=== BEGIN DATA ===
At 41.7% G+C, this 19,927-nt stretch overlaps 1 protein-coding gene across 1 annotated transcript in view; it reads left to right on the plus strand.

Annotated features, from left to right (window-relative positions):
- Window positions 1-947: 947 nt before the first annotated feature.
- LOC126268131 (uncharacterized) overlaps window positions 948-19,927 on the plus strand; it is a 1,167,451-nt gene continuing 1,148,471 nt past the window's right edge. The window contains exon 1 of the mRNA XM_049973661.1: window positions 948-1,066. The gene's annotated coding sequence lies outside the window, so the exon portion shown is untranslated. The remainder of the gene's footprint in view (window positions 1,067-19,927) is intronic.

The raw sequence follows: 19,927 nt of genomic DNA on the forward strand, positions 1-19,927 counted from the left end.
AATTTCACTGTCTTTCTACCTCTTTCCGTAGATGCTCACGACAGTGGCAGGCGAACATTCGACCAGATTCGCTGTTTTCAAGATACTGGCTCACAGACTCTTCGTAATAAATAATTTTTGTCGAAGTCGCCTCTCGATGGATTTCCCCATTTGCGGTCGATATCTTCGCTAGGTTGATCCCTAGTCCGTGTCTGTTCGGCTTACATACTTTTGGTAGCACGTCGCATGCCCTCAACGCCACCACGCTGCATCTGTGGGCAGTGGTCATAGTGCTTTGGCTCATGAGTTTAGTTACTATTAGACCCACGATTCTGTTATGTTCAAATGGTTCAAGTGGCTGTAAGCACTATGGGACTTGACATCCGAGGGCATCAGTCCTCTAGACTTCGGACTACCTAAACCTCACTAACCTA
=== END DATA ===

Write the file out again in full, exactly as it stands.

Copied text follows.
At 41.7% G+C, this 19,927-nt stretch overlaps 1 protein-coding gene across 1 annotated transcript in view; it reads left to right on the plus strand.

Annotated features, from left to right (window-relative positions):
- Window positions 1-947: 947 nt before the first annotated feature.
- LOC126268131 (uncharacterized) overlaps window positions 948-19,927 on the plus strand; it is a 1,167,451-nt gene continuing 1,148,471 nt past the window's right edge. The window contains exon 1 of the mRNA XM_049973661.1: window positions 948-1,066. The gene's annotated coding sequence lies outside the window, so the exon portion shown is untranslated. The remainder of the gene's footprint in view (window positions 1,067-19,927) is intronic.

The raw sequence follows: 19,927 nt of genomic DNA on the forward strand, positions 1-19,927 counted from the left end.
AATTTCACTGTCTTTCTACCTCTTTCCGTAGATGCTCACGACAGTGGCAGGCGAACATTCGACCAGATTCGCTGTTTTCAAGATACTGGCTCACAGACTCTTCGTAATAAATAATTTTTGTCGAAGTCGCCTCTCGATGGATTTCCCCATTTGCGGTCGATATCTTCGCTAGGTTGATCCCTAGTCCGTGTCTGTTCGGCTTACATACTTTTGGTAGCACGTCGCATGCCCTCAACGCCACCACGCTGCATCTGTGGGCAGTGGTCATAGTGCTTTGGCTCATGAGTTTAGTTACTATTAGACCCACGATTCTGTTATGTTCAAATGGTTCAAGTGGCTGTAAGCACTATGGGACTTGACATCCGAGGGCATCAGTCCTCTAGACTTCGGACTACCTAAACCTCACTAACCTA